As streamers like Netflix, Apple and Amazon try to acquire more IP and establish their own franchises, they won’t just want to garner those new customers at home. Releasing a film in theaters gives them a word-of-mouth machine that the best advertising campaign just can’t, and with theaters already positioned to serve as hype machines for eventual streaming debuts, streamers might just finally try to etch a permanent spot for their biggest titles in theaters before their eventual streaming debuts.

If the streaming giants and the chains can establish a healthy window, more filmmakers might be comfortable making films at those streamers if they knew their films would get some theatrical exclusivity, and ticket sales would give streamers more incentive to make movies in the first place.

Expanding Past Movies … into Television?

This is a key one. While movies will remain the primary use for movie theaters, it would behoove both the theater industry and the entertainment industry to find new ways to bring audiences in.

Showing sporting events in theaters has become popular in the spaces of boxing and MMA, saving fans the Pay-Per-View charges and allowing them to take in the big fight on the big screen. It would be fascinating if the NFL found a way to regularly show big games in theaters, especially games centered around local sports teams. Imagine your local theater showing the Super Bowl, or theaters being available for rent for private Super Bowl or other big game parties, like Game 7 of the NBA or NHL finals. Imagine being to celebrate with other fans as that championship trophy is hoisted on the biggest screen possible?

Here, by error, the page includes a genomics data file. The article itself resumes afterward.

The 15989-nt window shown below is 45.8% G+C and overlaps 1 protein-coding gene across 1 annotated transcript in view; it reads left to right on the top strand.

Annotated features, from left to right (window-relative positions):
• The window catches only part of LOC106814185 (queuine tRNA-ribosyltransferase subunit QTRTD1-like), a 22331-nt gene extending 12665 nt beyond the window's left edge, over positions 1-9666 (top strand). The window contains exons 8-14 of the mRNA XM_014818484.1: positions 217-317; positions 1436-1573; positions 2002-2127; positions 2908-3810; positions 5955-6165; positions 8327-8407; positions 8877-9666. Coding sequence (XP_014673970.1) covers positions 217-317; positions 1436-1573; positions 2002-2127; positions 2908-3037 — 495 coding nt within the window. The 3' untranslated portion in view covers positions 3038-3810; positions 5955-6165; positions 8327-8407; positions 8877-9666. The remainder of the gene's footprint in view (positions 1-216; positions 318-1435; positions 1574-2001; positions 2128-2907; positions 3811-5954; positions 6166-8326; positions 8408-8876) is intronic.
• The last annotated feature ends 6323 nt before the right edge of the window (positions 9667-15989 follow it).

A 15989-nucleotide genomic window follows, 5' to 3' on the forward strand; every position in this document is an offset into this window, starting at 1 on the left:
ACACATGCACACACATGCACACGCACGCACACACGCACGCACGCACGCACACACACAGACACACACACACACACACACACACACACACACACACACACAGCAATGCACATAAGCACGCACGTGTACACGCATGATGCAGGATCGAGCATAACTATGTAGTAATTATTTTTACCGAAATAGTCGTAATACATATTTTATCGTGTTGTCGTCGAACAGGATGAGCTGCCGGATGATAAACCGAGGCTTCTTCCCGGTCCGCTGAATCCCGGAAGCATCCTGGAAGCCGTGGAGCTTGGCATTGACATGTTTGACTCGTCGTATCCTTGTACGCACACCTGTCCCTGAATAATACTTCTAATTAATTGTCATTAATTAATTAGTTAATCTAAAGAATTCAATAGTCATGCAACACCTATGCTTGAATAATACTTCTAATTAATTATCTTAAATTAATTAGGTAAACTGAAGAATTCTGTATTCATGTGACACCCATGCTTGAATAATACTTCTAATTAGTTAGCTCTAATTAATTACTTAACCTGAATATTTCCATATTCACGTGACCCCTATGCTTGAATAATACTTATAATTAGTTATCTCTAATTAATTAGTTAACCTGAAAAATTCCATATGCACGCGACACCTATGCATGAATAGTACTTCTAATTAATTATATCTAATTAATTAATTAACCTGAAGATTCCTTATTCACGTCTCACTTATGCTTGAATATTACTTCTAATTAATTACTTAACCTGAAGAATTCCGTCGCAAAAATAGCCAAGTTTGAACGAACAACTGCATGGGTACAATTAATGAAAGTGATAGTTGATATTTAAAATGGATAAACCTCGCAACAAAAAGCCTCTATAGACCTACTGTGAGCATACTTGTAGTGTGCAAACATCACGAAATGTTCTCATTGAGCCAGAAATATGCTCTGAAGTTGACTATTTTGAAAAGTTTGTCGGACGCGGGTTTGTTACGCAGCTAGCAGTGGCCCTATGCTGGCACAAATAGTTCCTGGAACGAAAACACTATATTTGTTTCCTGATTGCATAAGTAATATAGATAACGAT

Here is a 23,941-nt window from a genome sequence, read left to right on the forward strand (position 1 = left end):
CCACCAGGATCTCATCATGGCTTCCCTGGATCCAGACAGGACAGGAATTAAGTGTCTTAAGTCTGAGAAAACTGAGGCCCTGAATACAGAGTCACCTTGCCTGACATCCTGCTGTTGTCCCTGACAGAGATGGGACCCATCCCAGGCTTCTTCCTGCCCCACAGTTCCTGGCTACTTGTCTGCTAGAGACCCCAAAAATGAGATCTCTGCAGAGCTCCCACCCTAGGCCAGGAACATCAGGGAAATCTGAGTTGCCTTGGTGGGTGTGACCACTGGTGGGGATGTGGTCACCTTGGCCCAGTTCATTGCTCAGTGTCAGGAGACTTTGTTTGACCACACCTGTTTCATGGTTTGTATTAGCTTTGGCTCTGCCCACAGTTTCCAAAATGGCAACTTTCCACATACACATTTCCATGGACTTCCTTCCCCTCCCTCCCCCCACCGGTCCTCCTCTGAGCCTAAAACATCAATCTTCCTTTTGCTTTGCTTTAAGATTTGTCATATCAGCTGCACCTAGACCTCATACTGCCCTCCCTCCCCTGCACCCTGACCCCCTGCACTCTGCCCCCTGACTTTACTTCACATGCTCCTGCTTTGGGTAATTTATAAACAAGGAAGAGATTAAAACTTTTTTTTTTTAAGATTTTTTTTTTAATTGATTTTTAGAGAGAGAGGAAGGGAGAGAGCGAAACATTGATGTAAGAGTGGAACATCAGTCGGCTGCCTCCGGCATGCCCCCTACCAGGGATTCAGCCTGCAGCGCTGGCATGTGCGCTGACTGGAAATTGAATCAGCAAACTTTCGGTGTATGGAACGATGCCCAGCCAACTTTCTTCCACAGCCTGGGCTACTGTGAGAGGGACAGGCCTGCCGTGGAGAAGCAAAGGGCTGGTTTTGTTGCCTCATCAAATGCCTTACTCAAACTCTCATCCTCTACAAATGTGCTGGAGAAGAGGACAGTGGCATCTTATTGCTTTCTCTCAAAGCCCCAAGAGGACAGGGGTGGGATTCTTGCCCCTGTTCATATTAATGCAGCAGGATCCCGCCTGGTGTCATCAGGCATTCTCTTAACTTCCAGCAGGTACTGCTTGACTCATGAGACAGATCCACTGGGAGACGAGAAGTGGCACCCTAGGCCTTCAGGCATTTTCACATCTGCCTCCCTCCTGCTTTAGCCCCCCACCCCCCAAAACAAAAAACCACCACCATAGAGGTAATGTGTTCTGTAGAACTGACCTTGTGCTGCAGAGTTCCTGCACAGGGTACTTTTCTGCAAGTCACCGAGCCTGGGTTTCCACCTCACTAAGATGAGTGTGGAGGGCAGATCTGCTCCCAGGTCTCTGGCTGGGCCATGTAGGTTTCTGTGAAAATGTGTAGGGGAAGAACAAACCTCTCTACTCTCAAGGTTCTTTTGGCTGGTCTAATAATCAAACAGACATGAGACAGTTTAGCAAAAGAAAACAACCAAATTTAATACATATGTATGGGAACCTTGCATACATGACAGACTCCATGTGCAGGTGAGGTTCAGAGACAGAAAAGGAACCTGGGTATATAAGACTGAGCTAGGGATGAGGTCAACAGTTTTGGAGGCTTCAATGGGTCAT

While it might seem strange, going way back into the past for serialized showcases might also be a huge way for television fans to engage with their favorite shows in theaters. Imagine if Disney had released new episodes of Obi-Wan Kenobi the night they were set to premiere in theaters, or if Netflix had plopped its two-and-a-half-hour Stranger Things finale in theaters for one night only.

With television such a grand to-do, people would likely be willing to trek out to the theater to engage with their favorite shows in a way they might not have thought possible. What if HBO had special screenings of the Game of Thrones finale for diehard fans, with a special post-film Q&A with the cast and crew about what just went down?

Allowing big, televised events a permanent home in theaters across the country would be smart for both parties. While you can get it for “free” at home, you can’t quite experience it like you can at the movies.

‘Clerks III’ becomes a more common release strategy for smaller films

This September, filmmaker Kevin Smith, long a man to curve around the traditional model for releasing a film, is set to have his new film Clerks III play in theaters for exclusive engagements outside of his caravan tour to promote the film himself across the country.

While releasing his 2022 film Killroy is Here as an NFT is more of a response to a fad, his Clerks III strategy might be a bell weather for how smaller films are released.

Lionsgate is a regular distributor in the theatrical space, but in releasing Smith’s latest film for two nights in September rather than giving it a typical engagement, it opens up a possibility for other studios to take note and give folks an opportunity to see a film in a “one night only” capacity before an eventual video-on-demand or streaming release, which is likely where Clerks III is headed after Smith’s tour ends.

In a world where bigger, tentpole films are hogging screens and smaller films are struggling of ways to get the word out in an oversaturated streaming environment, a quick fix might be well-advertised, single night showing might be an easy way to get the word out before it plays at home.